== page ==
Trump aides differ over Assad's future after Syria attack

Boris Johnson, the British foreign secretary, is pushing for the group, which comprises the United States, Canada, France, Germany, Italy, Japan and the United Kingdom, to call for Russian Federation to drop backing for the country's president Bashar al-Assad or face tough new sanctions, The Times reported.

"It is time for Russian Federation to withdraw its support for Assad so we can work a political solution to bring some kind of peace to this troubled land", Bishop told the ABC broadcaster.

White House National Security Adviser H.R. McMaster said Syria's "sponsors", Russian Federation and Iran, were enabling President Bashar al-Assad's "campaign of mass murder against his own civilians". U.S. Treasury officials say they are preparing sanctions in response to the chemical weapons attack, though the Syrian government is already buried under U.S. and European Union sanctions.

"And we have to make sure that we're pushing that process".

"It's very hard to understand how a political solution could result from the continuation of the Assad regime", McMaster said on "Fox News Sunday".

U.S. Secretary of State Rex Tillerson denied in an interview on CBS's Face the Nation that the strikes signaled an overhaul of American policy, saying its priority remained to defeat Islamic State militants in the Middle East.

"I believe that the United States of America can address both at the same time", McCain said.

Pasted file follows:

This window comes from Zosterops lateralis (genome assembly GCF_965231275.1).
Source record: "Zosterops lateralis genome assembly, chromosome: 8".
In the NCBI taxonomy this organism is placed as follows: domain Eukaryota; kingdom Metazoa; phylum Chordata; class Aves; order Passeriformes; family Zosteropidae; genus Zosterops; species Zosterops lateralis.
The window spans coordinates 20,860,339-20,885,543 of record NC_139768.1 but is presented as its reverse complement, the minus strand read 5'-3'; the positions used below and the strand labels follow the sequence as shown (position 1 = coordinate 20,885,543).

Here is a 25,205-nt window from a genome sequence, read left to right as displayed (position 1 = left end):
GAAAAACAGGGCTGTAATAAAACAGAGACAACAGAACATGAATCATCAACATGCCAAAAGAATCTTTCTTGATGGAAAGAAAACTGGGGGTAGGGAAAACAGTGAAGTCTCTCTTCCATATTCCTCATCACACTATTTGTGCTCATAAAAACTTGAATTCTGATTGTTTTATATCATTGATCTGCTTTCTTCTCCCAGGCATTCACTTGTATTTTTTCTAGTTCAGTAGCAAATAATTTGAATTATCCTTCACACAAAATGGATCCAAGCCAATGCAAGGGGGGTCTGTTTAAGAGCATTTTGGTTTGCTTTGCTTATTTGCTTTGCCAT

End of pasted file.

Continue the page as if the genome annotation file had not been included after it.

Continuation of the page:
According to The New York Times, she was also the first Trump official to announce that the USA would consider action against the Syrian government in retaliation.

Her stances on Syria contradict Trump's refugee policies.

Tillerson on Sunday blamed Russian Federation for enabling the poison gas attack by failing to follow through on a 2013 agreement to secure and destroy chemical weapons stockpiles in Syria.

Worldwide turmoil in recent weeks has included a deadly chemical attack in Syria and increasing scrutiny over the actions of the Russian government by several countries.

While he did not rule out the future use of military force, he said the United States administration was mindful of "the lessons of what went wrong in Libya when you choose that pathway of regime change".

Moscow has sought to deflect blame from its long-time ally Assad over the incident and says Syrian jets struck a rebel arms depot where "toxic substances" were being put inside bombs. "What this president has done is said, 'Prove to me that you are vetting these people properly".

"We've seen what that looks like, when you undertake a violent regime change in Libya, and the situation in Libya continues to be very chaotic", he said. "And that's key." She then claimed on CNN's State of the Union that the problem wasn't so much Syrian children but the "Syrian adults" who take them to the U.S.